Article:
The Importance of Finding a Perfect Sensitivity

It would be quite an understatement to say that sensitivity is an important factor in CS2. In fact, it’s the key factor that makes or breaks your aim. While you could just find a comfortable enough sensitivity and stick to it, there is a better, more optimal way of finding your perfect sens.

A perfect sensitivity makes aiming more natural to you. It fits your muscle memory, making even tiny adjustments feel easy. On top of that, the perfect sensitivity will bear the fruits of your aim training quickly. 

With that said, how does one find their perfect sens? Well, there is a tried and tested method, used by many pros and gamers to find their ideal sensitivity. In this article, we will be going over this method and helping you find your perfect sensitivity in CS2.

Introduction to Sensitivity and eDPI

Most people, if not all, are familiar with what sensitivity is. It’s a part of all shooters and has been an integral factor in your aim. But, before we go into depth on finding your perfect sens, let’s review some key concepts on what sensitivity and, more importantly, eDPI are.

Sensitivity 

To put it simply, sensitivity refers to how quickly your crosshair moves in-game in response to your mouse movement. A higher sens would mean your crosshair will move very quickly across the screen with even the slightest mouse movement. It would be the reverse for lower sensitivity.

For CS2, there are two key sensitivities that you should be aware of— in-game sensitivity and Windows sensitivity. 

In-game sensitivity, as the name suggests, is the sensitivity slider in your CS2’s settings. This is the one we will be tinkering with to find a sensitivity for you. On the other hand, Windows sensitivity is the sensitivity slider in Windows Settings. Ideally, it should be set to six (drag the slider to the start and then press the right arrow key six times) with Enhance Pointer Precision Box unchecked.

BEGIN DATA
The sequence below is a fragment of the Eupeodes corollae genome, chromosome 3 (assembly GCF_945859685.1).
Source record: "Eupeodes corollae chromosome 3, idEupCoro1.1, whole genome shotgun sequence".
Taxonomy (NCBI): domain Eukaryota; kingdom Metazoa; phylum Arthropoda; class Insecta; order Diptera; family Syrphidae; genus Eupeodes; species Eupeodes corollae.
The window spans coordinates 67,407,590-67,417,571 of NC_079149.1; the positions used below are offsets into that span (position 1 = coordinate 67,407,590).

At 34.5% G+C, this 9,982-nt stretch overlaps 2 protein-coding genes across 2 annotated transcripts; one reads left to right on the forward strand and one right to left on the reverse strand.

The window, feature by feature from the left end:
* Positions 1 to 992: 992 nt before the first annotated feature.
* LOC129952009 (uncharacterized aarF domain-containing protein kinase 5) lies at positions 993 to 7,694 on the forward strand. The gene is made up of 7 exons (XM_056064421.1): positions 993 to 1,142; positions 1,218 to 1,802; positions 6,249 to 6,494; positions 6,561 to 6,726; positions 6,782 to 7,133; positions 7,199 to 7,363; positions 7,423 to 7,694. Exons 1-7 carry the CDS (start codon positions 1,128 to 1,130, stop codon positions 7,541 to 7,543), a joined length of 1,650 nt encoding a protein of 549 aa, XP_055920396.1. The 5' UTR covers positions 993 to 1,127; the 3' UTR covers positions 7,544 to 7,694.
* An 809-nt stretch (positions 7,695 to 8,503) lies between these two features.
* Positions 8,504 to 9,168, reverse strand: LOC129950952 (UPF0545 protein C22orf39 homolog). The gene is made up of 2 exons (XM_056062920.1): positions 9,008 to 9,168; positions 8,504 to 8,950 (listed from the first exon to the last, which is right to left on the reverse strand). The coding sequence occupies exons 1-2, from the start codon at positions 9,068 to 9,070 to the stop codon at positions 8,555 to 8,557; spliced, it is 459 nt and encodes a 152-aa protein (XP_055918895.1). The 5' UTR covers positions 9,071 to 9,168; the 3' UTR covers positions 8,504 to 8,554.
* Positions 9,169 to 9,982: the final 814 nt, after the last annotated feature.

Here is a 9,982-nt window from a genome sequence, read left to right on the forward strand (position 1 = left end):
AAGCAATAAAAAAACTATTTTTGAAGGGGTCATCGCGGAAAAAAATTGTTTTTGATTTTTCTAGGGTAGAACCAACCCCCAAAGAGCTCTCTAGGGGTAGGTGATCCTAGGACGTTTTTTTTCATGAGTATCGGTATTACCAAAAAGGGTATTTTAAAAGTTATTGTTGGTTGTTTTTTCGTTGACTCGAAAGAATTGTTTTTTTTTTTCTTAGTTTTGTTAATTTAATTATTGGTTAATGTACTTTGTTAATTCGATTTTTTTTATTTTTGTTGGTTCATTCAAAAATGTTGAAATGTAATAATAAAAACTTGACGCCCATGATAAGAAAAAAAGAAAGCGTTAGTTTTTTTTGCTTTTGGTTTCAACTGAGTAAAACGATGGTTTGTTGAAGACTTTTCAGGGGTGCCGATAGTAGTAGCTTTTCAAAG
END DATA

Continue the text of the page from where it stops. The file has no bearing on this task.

Windows mouse settings Enhance Pointer Precision Box

eDPI

DPI (Dots per inch) is quite a common term that’s thrown around in the gaming world. It’s basically a measurement of how sensitive your mouse is. Most gaming mice allow you to change your DPI with a button on the mouse or through its software. However, DPI does not take into account CS2’s in-game sensitivity. For this purpose, eDPI (Effective Dots per inch) is used. It’s a standard way of comparing sensitivities among players. Here is how you can calculate your eDPI.

eDPI = Mouse DPI x in-game sensitivity

For example, if we use 800 dpi and 0.5 in-game sens, the eDPI will be 400. Consider another sensitivity: 0.33 in-game and 1200 DPI; the eDPI will be 400 as well. This proves that even if the DPI  and in-game sens are different, if the eDPI is the same the sensitivity is also the same.

Determining Your Base Sensitivity

Finding the perfect sensitivity takes a lot of trial and error. However, we can make this a tad bit faster by choosing a good base sensitivity and then tweaking it to our preference. In this case, when it comes to a good foundational sensitivity, the pros are the first choice. 

After research and some calculations, the average pro eDPI lies in-between 600-1200. If we average that out it comes down to 900. This is what you can use as a base sensitivity, it’s a good balance of high and low sensitivity and we can further tweak it.

The problem is you can’t just input eDPI into CS2, there is no option for that. First, you have to convert it into an in-game sens. To do this, all you need is your mouse’s DPI. Divide the eDPI (900) with your mouse DPI and you will get an in-game sensitivity.

In-game sens = eDPI / Mouse DPI

For the sake of this example, we will be using 1.125 in-game sensitivity with 800 DPI. Further calculations will be based on this sensitivity. We recommend using this same sensitivity, as it’s close to the average pro sens. However, if you already have good sensitivity, you can use that as well.

Steps to Finding Your Perfect Sensitivity

Most players reading this, already have a good sensitivity. However, if you are here chances are you think that it can be tweaked more. This is what this step is all about. First, pick a base sensitivity, we chose 1.125, feel free to choose your current sens as this.